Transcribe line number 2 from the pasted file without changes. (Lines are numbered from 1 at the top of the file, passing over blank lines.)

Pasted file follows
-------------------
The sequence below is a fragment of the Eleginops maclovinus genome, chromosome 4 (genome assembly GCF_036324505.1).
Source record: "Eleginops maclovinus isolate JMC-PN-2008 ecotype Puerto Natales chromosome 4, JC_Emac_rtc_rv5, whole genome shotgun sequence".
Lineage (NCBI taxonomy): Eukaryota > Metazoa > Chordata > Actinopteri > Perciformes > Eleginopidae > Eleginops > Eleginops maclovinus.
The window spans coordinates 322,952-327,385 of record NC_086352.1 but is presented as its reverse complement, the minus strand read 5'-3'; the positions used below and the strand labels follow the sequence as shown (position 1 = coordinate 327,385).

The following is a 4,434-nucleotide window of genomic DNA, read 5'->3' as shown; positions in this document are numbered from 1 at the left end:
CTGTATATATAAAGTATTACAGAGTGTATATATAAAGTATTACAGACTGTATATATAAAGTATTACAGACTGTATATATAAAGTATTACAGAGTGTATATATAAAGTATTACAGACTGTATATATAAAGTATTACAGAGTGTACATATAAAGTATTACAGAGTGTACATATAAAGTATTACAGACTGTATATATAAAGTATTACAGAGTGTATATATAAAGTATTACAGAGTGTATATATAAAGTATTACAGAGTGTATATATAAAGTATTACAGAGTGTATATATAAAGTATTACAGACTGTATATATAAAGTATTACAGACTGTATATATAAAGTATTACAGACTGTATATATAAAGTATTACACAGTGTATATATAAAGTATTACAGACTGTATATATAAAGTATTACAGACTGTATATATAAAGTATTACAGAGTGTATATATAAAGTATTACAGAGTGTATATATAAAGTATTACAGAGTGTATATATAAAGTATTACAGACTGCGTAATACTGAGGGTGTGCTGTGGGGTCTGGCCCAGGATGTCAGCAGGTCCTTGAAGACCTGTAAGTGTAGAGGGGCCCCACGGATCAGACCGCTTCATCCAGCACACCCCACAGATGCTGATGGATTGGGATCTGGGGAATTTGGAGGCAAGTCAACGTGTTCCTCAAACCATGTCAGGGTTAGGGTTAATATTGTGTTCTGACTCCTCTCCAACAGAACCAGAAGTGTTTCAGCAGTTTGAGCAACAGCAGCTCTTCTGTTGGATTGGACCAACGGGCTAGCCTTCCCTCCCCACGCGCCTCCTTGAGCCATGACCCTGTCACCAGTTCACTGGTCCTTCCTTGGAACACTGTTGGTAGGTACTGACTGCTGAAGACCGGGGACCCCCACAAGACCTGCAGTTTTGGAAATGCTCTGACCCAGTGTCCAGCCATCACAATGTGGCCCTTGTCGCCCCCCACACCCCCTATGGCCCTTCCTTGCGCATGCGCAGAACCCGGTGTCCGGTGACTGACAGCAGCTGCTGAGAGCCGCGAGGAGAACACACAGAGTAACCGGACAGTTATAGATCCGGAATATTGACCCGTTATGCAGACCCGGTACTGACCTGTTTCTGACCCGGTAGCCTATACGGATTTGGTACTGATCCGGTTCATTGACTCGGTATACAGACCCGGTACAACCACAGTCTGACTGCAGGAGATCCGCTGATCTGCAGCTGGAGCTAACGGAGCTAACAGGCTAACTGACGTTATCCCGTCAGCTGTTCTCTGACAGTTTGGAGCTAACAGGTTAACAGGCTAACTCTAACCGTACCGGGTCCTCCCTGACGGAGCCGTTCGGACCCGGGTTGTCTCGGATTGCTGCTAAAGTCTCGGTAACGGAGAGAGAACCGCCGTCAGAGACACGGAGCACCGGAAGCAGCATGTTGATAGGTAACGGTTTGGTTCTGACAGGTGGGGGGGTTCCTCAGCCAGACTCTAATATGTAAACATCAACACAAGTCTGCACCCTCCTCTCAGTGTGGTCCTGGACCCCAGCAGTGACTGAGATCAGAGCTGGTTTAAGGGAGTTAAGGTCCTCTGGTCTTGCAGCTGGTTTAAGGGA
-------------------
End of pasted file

Source record: "Eleginops maclovinus isolate JMC-PN-2008 ecotype Puerto Natales chromosome 4, JC_Emac_rtc_rv5, whole genome shotgun sequence".